The exercise message is aimed at people of all ages, from children to pensioners – go to the gym, walk more, play sport, expend calories and the weight will melt away.

To help encourage us, wearable devices tell us when we have reached the magic 10,000 steps. Yet the 10,000-step goal – conveniently, a nice round number – was devised by a Japanese pedometer company before the 1964 Tokyo Olympics and has no scientific basis.

Activities such as weight-lifting, cycling or even just brisk walking are more likely to improve your health than just counting the number of steps you take. If your goal is to lose weight, exercise is not a magic formula and works only if you eat less in parallel.

Studying British twins, we found only a 2.2lb to 4.4lb lower weight in the twin who exercised regularly. This underscores the fact that most of our energy expenditure is determined by our genes. Like many diet myths, however, this is ingrained in the public consciousness.

We have always assumed that our ancestors spent their days running around hunting and that this kept them lean.

When I spent a week with the Hadza tribe in Tanzania, the last hunter-gatherers of East Africa, I was surprised. They seemed to be as lazy as us Westerners. They usually have a lie-in and go only as far as they need to get food, which, as most of the year it is plentiful, is not very far.

A team of researchers put activity trackers on the Hadza for 11 days. It was confirmed that they are sedentary for most of the time and on average don’t expend more calories on physical activity than Westerners. 

The reason they are lean is due to their diverse high-fibre, berry and meat diet, not eating much, and avoiding snacks, rather than doing 10,000 steps per day.

The 12 simple rules you should follow

1. Eat diverse foods, mainly plants, without added chemicals

2. Question the science and don’t believe quick-fix single solutions

3. Don’t be fooled by labels or marketing

4. Understand your own body and realise that there is no such thing as average

5. Diversify! Don’t get stuck in a food rut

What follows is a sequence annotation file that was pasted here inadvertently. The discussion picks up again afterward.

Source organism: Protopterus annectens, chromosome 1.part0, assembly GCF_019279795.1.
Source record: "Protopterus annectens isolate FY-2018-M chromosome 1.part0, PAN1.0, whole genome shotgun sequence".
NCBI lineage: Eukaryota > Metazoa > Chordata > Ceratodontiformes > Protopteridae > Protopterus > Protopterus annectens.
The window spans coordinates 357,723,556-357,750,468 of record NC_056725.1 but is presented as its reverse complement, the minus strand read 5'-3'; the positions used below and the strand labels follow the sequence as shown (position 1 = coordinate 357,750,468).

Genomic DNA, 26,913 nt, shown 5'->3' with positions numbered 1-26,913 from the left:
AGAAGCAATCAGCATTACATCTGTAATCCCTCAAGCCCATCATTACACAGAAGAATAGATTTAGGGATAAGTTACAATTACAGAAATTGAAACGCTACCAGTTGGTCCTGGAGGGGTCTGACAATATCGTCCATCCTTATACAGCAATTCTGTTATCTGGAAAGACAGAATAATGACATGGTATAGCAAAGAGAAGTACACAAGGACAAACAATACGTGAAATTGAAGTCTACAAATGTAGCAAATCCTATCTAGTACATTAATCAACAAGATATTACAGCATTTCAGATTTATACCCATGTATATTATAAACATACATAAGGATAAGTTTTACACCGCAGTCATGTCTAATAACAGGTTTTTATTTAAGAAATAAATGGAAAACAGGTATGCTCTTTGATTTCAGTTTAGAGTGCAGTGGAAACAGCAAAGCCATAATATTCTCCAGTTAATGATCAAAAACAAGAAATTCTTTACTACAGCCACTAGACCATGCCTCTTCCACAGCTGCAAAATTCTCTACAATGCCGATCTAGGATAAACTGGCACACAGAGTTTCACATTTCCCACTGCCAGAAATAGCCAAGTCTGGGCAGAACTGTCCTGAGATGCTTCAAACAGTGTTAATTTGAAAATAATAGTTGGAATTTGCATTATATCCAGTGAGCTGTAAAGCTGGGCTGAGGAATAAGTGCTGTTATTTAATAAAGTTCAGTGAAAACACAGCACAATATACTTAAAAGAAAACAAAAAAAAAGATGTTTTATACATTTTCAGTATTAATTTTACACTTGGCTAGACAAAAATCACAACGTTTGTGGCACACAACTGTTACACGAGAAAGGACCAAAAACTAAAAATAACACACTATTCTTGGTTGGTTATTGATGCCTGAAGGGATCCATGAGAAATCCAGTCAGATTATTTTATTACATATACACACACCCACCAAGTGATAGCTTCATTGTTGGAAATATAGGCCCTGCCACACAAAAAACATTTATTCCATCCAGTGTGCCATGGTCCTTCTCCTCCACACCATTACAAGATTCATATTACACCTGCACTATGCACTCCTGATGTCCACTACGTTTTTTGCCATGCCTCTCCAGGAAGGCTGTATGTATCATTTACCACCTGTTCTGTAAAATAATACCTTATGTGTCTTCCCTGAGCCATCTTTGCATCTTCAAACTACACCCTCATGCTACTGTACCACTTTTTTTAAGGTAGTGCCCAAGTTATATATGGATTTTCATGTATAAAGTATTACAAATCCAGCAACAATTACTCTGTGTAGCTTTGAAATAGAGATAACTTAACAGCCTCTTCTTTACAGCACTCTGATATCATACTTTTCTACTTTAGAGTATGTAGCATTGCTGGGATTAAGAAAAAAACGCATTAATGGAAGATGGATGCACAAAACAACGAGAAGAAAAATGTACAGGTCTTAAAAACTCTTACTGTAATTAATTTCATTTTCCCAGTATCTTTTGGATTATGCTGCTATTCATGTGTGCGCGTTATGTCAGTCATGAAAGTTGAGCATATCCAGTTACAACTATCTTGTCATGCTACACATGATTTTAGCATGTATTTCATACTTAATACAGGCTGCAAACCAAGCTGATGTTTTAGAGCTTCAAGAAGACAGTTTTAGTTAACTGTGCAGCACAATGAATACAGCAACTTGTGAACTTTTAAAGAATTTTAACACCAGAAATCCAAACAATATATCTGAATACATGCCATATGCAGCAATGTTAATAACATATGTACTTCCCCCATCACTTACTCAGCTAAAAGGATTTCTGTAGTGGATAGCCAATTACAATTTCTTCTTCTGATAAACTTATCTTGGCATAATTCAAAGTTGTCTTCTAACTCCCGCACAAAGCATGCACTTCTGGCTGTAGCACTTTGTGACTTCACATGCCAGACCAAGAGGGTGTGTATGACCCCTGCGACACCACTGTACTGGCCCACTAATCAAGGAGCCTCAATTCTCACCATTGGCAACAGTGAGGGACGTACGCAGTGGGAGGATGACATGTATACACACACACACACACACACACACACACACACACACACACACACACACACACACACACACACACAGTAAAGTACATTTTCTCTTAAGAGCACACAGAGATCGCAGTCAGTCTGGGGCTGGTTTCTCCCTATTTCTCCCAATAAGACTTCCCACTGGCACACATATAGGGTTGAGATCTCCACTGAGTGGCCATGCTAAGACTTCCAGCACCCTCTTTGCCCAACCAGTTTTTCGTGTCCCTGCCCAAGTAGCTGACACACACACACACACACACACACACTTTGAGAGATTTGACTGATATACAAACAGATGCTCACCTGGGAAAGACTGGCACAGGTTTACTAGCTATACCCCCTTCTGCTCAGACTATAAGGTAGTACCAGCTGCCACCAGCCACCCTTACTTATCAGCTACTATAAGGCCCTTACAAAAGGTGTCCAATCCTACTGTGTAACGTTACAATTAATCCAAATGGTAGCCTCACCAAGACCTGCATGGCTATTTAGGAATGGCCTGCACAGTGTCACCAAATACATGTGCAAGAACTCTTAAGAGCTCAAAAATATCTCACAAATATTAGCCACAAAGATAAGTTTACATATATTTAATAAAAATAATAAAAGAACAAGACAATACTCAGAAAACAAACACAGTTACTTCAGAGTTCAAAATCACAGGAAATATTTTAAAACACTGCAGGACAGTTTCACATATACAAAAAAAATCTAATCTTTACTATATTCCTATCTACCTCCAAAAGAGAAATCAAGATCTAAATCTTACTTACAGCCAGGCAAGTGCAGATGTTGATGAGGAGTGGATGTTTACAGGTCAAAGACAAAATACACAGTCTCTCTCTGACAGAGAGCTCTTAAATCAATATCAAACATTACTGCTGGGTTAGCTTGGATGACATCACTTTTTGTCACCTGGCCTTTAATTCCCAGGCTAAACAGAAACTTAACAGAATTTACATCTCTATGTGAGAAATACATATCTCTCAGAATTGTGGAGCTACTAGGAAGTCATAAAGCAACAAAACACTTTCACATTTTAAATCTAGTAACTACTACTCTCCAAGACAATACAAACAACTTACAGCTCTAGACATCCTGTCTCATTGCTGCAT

6. Experiment with meal timings and skipping meals

7. Use real food, not supplements

8. Avoid ultra-processed foods containing more than ten ingredients

9. Eat foods to improve gut microbe diversity such as full-fat natural yogurt, kefir, kimchi, sauerkraut and good quality cheese

10. Reduce regular blood sugar spikes by avoiding sugary drinks and snacks and refined carbohydrates such as white bread

11. Reduce meat and fish consumption and check its sustainability

12. Educate yourself and the next generation in the importance of real food

Myth: Adopt a vegan diet to stay healthy

The number of vegans in the UK almost quadrupled between 2014 and 2019, with one in eight Britons describing themselves as vegan or vegetarian. Meanwhile, a third of British consumers now have meat-free days and regularly buy plant-based milk alternatives. But is a vegan diet really as healthy as we are led to believe?

Many people claim they feel better and have more energy on a plant-based diet. Some will benefit because they begin to think more carefully about what they are eating, choose healthier foods and avoid random snacking.

However, veganism doesn’t mean eating limp lettuce leaves, tasteless tofu and a few bland beans. Nowadays there’s vegan mac ‘n’ cheese, ‘bleeding’ beetroot burgers and vegan fried chicken. There are also plant-based versions of favourite meats, cheeses, desserts and ice creams, pumped full of chemicals, sugar and saturated fats.

Whether your sausage roll is made from a pig or Quorn, or your burger from beef or soy, they’re all highly processed and high in calories, saturated fat and salt.

What’s more, vegan and vegetarian foods are marketed as healthier than they in fact are, and some, such as vegan fish fingers, contain up to 40 artificial ingredients.

While the craze for plant-based milks has taken off, there’s no evidence they’re any healthier than cow’s milk. Many are devoid of key nutrients such as calcium, iron and B12 found in dairy, and can contain excessive levels of chemicals and additives.

A bigger concern is the rise in veganism among children. Studies have shown that vegan children are often smaller and have low levels of nutrients such as riboflavin and B12. In extreme cases these deficiencies have led to high-profile deaths.

So, veganism per se is not necessarily healthy. Most of the benefit is probably just through eating a greater variety of plants and fibre, which can be achieved by people consuming small amounts of meat and dairy. Don’t feel pressured into buying these plant-based alternatives, which are often full of additives, sugar and fat.

© Tim Spector, 2020

Spoon-Fed: Why Almost Everything We’ve Been Told About Food Is Wrong, by Tim Spector, is published by Jonathan Cape on August 27, priced £12.99